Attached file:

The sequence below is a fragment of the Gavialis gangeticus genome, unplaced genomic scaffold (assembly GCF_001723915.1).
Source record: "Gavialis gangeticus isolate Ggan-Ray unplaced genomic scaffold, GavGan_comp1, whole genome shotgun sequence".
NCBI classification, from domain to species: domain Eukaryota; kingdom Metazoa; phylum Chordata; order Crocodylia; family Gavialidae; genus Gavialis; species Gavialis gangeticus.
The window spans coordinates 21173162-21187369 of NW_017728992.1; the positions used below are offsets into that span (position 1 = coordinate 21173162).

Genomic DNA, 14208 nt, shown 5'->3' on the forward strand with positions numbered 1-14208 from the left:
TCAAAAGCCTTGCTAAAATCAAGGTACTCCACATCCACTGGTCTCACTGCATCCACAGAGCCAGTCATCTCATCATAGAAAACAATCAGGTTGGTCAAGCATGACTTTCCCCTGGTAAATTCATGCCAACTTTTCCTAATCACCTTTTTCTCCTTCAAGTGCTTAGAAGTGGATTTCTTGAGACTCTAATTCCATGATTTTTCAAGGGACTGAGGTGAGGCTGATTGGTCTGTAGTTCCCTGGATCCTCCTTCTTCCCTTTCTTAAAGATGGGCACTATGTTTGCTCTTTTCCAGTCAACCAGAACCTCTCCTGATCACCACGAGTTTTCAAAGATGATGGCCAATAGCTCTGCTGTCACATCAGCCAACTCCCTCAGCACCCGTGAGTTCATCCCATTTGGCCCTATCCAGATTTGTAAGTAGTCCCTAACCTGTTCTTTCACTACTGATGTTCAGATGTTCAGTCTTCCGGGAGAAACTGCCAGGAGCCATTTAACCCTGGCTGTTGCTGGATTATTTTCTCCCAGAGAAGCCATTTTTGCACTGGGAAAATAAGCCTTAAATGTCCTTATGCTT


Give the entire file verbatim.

The sequence below is a fragment of the Gavialis gangeticus genome, unplaced genomic scaffold (assembly GCF_001723915.1).
Source record: "Gavialis gangeticus isolate Ggan-Ray unplaced genomic scaffold, GavGan_comp1, whole genome shotgun sequence".
NCBI classification, from domain to species: domain Eukaryota; kingdom Metazoa; phylum Chordata; order Crocodylia; family Gavialidae; genus Gavialis; species Gavialis gangeticus.
The window spans coordinates 21173162-21187369 of NW_017728992.1; the positions used below are offsets into that span (position 1 = coordinate 21173162).

Genomic DNA, 14208 nt, shown 5'->3' on the forward strand with positions numbered 1-14208 from the left:
TCAAAAGCCTTGCTAAAATCAAGGTACTCCACATCCACTGGTCTCACTGCATCCACAGAGCCAGTCATCTCATCATAGAAAACAATCAGGTTGGTCAAGCATGACTTTCCCCTGGTAAATTCATGCCAACTTTTCCTAATCACCTTTTTCTCCTTCAAGTGCTTAGAAGTGGATTTCTTGAGACTCTAATTCCATGATTTTTCAAGGGACTGAGGTGAGGCTGATTGGTCTGTAGTTCCCTGGATCCTCCTTCTTCCCTTTCTTAAAGATGGGCACTATGTTTGCTCTTTTCCAGTCAACCAGAACCTCTCCTGATCACCACGAGTTTTCAAAGATGATGGCCAATAGCTCTGCTGTCACATCAGCCAACTCCCTCAGCACCCGTGAGTTCATCCCATTTGGCCCTATCCAGATTTGTAAGTAGTCCCTAACCTGTTCTTTCACTACTGATGTTCAGATGTTCAGTCTTCCGGGAGAAACTGCCAGGAGCCATTTAACCCTGGCTGTTGCTGGATTATTTTCTCCCAGAGAAGCCATTTTTGCACTGGGAAAATAAGCCTTAAATGTCCTTATGCTT